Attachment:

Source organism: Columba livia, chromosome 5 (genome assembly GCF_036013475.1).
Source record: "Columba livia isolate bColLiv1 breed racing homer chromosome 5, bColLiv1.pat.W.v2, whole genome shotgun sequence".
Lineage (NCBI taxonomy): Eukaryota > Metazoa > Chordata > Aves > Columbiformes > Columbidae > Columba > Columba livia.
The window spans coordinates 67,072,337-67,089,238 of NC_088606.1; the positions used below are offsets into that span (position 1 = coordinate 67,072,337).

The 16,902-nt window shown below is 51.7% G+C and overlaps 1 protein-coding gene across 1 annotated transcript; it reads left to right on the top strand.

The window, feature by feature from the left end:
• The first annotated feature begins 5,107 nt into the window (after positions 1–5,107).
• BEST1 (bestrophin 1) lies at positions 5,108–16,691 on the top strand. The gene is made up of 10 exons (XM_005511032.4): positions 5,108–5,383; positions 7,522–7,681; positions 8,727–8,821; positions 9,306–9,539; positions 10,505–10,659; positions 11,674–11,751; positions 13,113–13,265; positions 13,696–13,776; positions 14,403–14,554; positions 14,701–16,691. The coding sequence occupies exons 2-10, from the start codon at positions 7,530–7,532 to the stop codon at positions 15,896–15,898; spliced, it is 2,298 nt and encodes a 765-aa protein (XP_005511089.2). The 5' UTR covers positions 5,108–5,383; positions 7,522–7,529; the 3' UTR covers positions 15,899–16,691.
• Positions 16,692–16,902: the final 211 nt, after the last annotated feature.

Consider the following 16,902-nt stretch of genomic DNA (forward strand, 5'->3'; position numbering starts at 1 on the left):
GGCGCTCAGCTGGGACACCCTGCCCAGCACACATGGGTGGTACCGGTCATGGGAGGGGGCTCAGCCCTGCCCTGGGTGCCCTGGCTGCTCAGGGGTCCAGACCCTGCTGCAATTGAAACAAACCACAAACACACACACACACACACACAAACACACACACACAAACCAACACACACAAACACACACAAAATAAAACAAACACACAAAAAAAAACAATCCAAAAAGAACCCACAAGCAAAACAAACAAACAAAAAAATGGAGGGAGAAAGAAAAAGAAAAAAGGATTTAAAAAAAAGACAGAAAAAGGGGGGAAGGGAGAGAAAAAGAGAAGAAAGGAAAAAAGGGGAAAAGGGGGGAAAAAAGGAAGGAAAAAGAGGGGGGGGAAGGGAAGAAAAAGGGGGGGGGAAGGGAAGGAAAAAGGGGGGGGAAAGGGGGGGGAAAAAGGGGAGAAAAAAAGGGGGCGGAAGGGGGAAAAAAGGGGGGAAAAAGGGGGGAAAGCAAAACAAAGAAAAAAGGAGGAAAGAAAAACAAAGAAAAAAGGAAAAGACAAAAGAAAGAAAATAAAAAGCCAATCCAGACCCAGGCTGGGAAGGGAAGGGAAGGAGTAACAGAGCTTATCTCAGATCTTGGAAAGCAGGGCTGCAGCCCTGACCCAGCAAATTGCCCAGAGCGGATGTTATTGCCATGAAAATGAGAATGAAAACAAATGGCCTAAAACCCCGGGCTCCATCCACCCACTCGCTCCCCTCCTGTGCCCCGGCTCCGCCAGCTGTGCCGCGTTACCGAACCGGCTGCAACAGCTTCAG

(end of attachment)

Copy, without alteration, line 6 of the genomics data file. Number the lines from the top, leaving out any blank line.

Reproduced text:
The window, feature by feature from the left end: